Project ID CM-HD2024_26


Co Supervisor 1A Faculty of Life Sciences & Medicine, School of Cardiovascular and Metabolic Medicine & Sciences, Vascular themeWebsite

Co Supervisor 1B Faculty of Life Sciences & Medicine, School of Cardiovascular and Metabolic Medicine & Sciences, Cardiac themeWebsite

Identifying redox sensors for direct therapy to treat dilated cardiomyopathy

i) Dilated cardiomyopathy (DCM), is a prevalent condition characterised by enlargement and dilation of one or both ventricles, leading to heart failure. Despite its prevalence the prognosis for patients with DCM remains poor, therefore our aim is to identify new strategies for therapy. A key feature of DCM is increased formation of reactive oxygen species (ROS), which can modify susceptible protein thiols through disulphide formation to mediate maladaptive signalling. ii) Therefore, the aim of this study is to identify sites that can be directly targeted for therapy to treat DCM, by mapping proteomics data onto our annotated database of predicted redox-dependent disulphides (ReDisulphID). iii) Here sites of enhanced redox-dependent disulphides in a human iPSC derived DCM model (generated using CRISPR-Cas9 gene editing) will be identified using a new approach for deep coverage and quantitative redox proteomics. Once mapped sites of interest will be characterised using traditional and advanced biochemical, molecular, and cell biology techniques. Here lead targets identified will be assessed in animal and human tissues available within our groups, as well as characterised using CRISPR-Cas9 engineered ‘redox-dead’ human iPSC derived cardiomyocytes. iiv) The aim of year one will be to map potential sites for therapy in a human cell model of DCM using mass spectrometry and bioinformatics. In year two specific sites will be identified for therapy by charactering novel redox-dependent disulphides using CRISPR-Cas9 engineered cells. Finally in year three lead compounds will be identified for therapy to treat DCM, by screening thiol-reactive compound libraries to identify drugs that can be used to selectively regulate disease associated disulphide formation.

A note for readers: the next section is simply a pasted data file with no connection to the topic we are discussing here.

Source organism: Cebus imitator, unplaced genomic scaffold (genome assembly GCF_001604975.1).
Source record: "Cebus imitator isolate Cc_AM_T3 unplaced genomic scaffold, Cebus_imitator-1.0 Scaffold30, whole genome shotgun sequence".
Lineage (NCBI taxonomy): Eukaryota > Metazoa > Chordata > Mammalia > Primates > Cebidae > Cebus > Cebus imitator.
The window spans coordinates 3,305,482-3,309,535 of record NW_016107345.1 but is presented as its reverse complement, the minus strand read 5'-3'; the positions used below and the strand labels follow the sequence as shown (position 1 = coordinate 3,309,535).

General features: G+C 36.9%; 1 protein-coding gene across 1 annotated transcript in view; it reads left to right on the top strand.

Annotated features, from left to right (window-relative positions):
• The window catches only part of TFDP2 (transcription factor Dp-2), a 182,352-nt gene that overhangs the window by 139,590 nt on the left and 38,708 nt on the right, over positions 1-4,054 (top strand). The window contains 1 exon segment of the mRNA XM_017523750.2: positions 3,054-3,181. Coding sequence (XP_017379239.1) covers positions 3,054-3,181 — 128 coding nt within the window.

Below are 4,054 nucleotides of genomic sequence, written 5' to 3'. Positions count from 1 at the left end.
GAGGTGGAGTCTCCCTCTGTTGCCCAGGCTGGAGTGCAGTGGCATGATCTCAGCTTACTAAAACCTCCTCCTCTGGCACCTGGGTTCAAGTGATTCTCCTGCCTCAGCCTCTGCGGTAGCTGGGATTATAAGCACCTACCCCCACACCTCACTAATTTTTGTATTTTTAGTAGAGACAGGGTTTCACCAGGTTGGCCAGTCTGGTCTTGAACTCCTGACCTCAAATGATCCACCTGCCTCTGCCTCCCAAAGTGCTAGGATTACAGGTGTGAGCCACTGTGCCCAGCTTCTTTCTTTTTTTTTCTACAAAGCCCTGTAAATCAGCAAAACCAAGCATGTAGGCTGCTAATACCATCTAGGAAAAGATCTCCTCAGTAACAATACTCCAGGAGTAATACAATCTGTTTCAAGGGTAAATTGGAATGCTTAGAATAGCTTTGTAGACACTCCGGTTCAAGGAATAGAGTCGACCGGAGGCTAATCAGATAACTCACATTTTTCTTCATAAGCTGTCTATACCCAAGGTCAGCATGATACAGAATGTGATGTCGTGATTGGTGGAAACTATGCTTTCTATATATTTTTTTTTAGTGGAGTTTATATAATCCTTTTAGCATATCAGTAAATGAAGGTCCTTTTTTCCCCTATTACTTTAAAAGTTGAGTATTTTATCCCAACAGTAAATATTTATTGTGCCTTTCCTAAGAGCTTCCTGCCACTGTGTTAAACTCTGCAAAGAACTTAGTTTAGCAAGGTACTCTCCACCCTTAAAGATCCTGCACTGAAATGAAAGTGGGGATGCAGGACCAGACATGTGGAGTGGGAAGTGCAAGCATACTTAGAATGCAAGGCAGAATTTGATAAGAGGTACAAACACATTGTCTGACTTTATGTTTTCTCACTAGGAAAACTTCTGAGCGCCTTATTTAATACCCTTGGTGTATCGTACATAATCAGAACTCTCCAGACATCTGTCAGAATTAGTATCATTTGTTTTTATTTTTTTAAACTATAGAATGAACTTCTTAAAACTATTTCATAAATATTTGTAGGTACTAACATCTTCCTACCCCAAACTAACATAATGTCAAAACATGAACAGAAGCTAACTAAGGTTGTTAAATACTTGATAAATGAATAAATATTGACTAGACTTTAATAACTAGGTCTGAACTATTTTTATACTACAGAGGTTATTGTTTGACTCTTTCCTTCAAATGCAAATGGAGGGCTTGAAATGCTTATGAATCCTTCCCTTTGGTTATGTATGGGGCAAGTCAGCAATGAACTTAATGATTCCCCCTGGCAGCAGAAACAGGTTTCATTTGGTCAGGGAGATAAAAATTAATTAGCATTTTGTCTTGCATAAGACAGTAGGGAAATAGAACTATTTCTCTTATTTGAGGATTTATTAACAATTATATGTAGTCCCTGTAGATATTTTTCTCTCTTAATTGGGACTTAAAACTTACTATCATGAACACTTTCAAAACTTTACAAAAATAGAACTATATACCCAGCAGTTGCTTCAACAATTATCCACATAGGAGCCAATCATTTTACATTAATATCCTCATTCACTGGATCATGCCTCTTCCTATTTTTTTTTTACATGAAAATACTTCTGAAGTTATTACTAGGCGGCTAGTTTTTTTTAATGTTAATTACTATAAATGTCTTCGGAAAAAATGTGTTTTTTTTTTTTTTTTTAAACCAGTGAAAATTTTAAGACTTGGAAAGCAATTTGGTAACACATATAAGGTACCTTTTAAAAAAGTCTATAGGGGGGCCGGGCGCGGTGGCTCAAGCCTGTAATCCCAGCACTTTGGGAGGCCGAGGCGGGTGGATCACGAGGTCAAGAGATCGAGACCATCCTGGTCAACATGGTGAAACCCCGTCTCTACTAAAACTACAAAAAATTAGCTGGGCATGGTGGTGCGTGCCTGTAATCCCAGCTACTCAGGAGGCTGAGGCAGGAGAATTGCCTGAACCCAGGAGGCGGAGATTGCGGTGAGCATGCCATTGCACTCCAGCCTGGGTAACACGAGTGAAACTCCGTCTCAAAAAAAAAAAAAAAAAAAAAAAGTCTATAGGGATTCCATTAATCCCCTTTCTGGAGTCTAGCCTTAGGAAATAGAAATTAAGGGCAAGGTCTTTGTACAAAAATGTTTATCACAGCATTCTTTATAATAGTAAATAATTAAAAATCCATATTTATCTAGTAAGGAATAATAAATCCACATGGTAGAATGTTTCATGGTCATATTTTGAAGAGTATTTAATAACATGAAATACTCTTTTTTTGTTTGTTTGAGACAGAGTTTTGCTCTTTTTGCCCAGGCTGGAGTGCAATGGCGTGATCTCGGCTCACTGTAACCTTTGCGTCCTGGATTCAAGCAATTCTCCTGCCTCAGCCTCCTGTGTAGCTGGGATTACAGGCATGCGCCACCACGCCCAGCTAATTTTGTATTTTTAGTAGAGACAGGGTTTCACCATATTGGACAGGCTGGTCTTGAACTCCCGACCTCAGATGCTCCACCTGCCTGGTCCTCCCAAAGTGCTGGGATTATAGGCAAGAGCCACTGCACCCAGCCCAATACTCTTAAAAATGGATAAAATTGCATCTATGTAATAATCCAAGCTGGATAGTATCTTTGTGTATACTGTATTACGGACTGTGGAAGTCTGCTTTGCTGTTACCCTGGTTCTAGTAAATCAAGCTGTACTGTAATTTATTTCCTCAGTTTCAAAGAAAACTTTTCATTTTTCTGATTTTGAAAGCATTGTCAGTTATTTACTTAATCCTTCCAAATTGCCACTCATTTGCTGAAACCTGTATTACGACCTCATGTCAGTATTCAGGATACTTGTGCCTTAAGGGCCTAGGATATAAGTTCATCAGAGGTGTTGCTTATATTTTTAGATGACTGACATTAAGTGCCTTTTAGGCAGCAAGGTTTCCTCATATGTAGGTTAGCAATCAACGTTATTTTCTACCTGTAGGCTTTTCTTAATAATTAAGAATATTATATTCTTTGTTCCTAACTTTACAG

Representative Publications

1. Prysyazhna O, Wolhuter K, Switzer C, Santos C, Yang X, Lynham S, Shah AM, EatonP, Burgoyne JR. Blood pressure-lowering by the antioxidant resveratrol is counterintuitively mediated by oxidation of cGMP-dependent protein kinase. Circulation. 2019;140(2):126-137 2. Karen F, Burgoyne T, Burgoyne JR. Oxidation of Atg3 and Atg7 mediates inhibition of autophagy. Nature Communications. 2018;9(1):95 3. Burgoyne JR, Prysyazhna O, Richards DA, Eaton P. Proof of Principle for a Novel Class of Antihypertensives That Target the Oxidative Activation of PKG Ialpha (Protein Kinase G Ialpha). Hypertension. 2017;70(3):577-86.
1. Pruna, M. and E. Ehler (2021): The intercalated disc: a mechanosensing signalling node in cardiomyopathy. Biophys Rev. 12, 931-946. doi: 10.1007/s12551-020-00737 2. Randall, T. and E. Ehler (2023): Mechanobiology of cardiac remodelling in cardiomyopathy. In “Cardiac Mechanobiology in Physiology and Disease” (ed. M. Hecker and D.J. Duncker). Springer ISBN 978-3-031-23964-9